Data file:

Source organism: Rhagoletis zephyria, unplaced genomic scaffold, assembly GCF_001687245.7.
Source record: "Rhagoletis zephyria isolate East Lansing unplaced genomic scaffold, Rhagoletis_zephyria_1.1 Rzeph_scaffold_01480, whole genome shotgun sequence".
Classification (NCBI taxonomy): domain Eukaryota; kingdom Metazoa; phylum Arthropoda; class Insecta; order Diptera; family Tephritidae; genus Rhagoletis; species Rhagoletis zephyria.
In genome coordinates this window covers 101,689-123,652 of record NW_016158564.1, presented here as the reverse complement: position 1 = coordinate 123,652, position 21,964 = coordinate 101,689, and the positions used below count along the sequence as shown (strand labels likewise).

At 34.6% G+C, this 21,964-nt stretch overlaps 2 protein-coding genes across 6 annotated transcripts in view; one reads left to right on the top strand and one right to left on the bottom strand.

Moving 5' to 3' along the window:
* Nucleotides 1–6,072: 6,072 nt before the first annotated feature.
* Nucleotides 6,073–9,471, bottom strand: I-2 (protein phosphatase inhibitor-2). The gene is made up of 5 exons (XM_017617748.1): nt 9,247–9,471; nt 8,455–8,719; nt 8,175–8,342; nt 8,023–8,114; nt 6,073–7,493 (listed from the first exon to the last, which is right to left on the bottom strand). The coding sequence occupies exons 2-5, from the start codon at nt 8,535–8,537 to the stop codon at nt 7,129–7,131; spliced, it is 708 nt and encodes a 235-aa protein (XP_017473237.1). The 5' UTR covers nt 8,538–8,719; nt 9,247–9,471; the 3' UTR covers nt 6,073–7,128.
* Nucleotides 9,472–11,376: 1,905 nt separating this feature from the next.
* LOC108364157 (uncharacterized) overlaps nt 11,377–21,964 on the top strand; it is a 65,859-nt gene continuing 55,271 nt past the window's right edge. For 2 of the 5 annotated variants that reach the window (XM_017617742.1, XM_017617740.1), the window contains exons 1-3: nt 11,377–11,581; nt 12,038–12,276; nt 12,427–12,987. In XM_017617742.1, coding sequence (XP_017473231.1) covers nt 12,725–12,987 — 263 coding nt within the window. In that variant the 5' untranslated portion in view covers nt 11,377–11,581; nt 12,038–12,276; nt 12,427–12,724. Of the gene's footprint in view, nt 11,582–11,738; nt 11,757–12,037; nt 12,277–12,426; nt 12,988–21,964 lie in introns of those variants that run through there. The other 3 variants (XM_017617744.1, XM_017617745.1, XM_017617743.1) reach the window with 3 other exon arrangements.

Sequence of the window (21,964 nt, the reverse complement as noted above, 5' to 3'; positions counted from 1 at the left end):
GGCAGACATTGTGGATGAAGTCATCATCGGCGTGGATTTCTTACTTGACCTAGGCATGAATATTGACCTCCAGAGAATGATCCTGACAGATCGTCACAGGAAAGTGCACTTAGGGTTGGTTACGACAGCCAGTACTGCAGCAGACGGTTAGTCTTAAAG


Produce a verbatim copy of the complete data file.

Source organism: Rhagoletis zephyria, unplaced genomic scaffold, assembly GCF_001687245.7.
Source record: "Rhagoletis zephyria isolate East Lansing unplaced genomic scaffold, Rhagoletis_zephyria_1.1 Rzeph_scaffold_01480, whole genome shotgun sequence".
Classification (NCBI taxonomy): domain Eukaryota; kingdom Metazoa; phylum Arthropoda; class Insecta; order Diptera; family Tephritidae; genus Rhagoletis; species Rhagoletis zephyria.
In genome coordinates this window covers 101,689-123,652 of record NW_016158564.1, presented here as the reverse complement: position 1 = coordinate 123,652, position 21,964 = coordinate 101,689, and the positions used below count along the sequence as shown (strand labels likewise).

At 34.6% G+C, this 21,964-nt stretch overlaps 2 protein-coding genes across 6 annotated transcripts in view; one reads left to right on the top strand and one right to left on the bottom strand.

Moving 5' to 3' along the window:
* Nucleotides 1–6,072: 6,072 nt before the first annotated feature.
* Nucleotides 6,073–9,471, bottom strand: I-2 (protein phosphatase inhibitor-2). The gene is made up of 5 exons (XM_017617748.1): nt 9,247–9,471; nt 8,455–8,719; nt 8,175–8,342; nt 8,023–8,114; nt 6,073–7,493 (listed from the first exon to the last, which is right to left on the bottom strand). The coding sequence occupies exons 2-5, from the start codon at nt 8,535–8,537 to the stop codon at nt 7,129–7,131; spliced, it is 708 nt and encodes a 235-aa protein (XP_017473237.1). The 5' UTR covers nt 8,538–8,719; nt 9,247–9,471; the 3' UTR covers nt 6,073–7,128.
* Nucleotides 9,472–11,376: 1,905 nt separating this feature from the next.
* LOC108364157 (uncharacterized) overlaps nt 11,377–21,964 on the top strand; it is a 65,859-nt gene continuing 55,271 nt past the window's right edge. For 2 of the 5 annotated variants that reach the window (XM_017617742.1, XM_017617740.1), the window contains exons 1-3: nt 11,377–11,581; nt 12,038–12,276; nt 12,427–12,987. In XM_017617742.1, coding sequence (XP_017473231.1) covers nt 12,725–12,987 — 263 coding nt within the window. In that variant the 5' untranslated portion in view covers nt 11,377–11,581; nt 12,038–12,276; nt 12,427–12,724. Of the gene's footprint in view, nt 11,582–11,738; nt 11,757–12,037; nt 12,277–12,426; nt 12,988–21,964 lie in introns of those variants that run through there. The other 3 variants (XM_017617744.1, XM_017617745.1, XM_017617743.1) reach the window with 3 other exon arrangements.

Sequence of the window (21,964 nt, the reverse complement as noted above, 5' to 3'; positions counted from 1 at the left end):
GGCAGACATTGTGGATGAAGTCATCATCGGCGTGGATTTCTTACTTGACCTAGGCATGAATATTGACCTCCAGAGAATGATCCTGACAGATCGTCACAGGAAAGTGCACTTAGGGTTGGTTACGACAGCCAGTACTGCAGCAGACGGTTAGTCTTAAAG